Wednesday, January 2, 2013
Rand Simberg looks at the basic issues:
Despite the progress in technology, and the appeal of valuable resources, space settlement has been hampered by the lack of a clearly defined legal regime for recognizing property rights in space under current U.S. and international law. There is in fact some slight internationally recognized legal precedent for retaining ownership of resources mined in space, as lunar samples returned to Earth on both U.S. and Soviet missions (the latter robotically) have been exchanged for other tokens of value. But actually owning the portion of the celestial body from which the resources are harvested — as in a traditional mining claim — is more problematic. Without legally recognized rights to buy, own, and sell titled property, it is difficult if not impossible to raise capital to develop land or extract the resources it holds. Property rights have long been considered one of the pillars of prosperity in the modern world, and their absence in space — due to the contingencies of the history of international law during the early space age — partly explains why we have not yet developed that final frontier.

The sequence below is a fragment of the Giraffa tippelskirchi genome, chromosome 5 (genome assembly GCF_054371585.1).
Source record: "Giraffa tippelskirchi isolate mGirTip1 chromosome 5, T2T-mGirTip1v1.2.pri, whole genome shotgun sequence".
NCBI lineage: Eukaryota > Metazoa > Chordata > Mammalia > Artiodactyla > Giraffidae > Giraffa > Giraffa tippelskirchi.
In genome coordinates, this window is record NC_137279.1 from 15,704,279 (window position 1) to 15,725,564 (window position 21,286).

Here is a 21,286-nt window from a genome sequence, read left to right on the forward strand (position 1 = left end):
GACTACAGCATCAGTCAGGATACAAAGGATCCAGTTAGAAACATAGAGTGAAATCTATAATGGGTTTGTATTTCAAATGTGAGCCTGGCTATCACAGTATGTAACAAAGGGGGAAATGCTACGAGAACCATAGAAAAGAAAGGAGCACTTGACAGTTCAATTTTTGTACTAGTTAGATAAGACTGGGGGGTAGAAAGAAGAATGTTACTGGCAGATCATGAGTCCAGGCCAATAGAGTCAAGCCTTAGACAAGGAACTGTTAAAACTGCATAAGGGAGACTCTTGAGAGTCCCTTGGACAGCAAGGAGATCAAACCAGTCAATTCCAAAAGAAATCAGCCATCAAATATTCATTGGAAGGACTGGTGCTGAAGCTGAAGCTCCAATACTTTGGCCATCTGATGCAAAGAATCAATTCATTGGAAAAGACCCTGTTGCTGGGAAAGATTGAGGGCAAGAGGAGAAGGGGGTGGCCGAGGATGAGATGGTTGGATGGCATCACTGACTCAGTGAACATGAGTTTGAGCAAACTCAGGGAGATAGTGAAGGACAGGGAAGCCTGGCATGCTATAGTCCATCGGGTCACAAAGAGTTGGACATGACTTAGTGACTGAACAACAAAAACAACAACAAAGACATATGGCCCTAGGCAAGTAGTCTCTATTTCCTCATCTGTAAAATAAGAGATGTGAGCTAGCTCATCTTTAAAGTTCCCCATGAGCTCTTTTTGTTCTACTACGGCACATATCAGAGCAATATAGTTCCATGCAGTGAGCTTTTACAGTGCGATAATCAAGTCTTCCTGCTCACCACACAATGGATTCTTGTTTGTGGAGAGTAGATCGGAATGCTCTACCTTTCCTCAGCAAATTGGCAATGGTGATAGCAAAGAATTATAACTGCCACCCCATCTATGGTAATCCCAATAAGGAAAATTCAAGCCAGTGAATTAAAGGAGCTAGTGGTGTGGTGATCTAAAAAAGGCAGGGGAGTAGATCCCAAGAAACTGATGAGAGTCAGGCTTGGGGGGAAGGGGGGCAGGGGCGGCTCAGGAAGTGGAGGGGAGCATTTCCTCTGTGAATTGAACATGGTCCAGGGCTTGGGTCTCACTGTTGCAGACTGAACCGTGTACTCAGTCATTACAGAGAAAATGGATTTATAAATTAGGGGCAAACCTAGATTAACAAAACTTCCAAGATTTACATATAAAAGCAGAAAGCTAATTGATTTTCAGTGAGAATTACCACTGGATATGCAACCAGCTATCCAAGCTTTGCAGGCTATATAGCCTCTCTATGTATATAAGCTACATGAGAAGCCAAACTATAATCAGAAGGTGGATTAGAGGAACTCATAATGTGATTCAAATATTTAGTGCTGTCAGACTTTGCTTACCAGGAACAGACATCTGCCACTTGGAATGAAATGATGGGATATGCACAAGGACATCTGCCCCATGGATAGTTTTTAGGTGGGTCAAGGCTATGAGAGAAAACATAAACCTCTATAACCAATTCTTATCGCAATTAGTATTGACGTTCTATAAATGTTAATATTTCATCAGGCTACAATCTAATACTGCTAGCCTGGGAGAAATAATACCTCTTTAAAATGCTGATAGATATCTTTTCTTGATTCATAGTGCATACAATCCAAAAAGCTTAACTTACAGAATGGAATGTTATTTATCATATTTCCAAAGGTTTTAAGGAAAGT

(HT: Andrew Sullivan)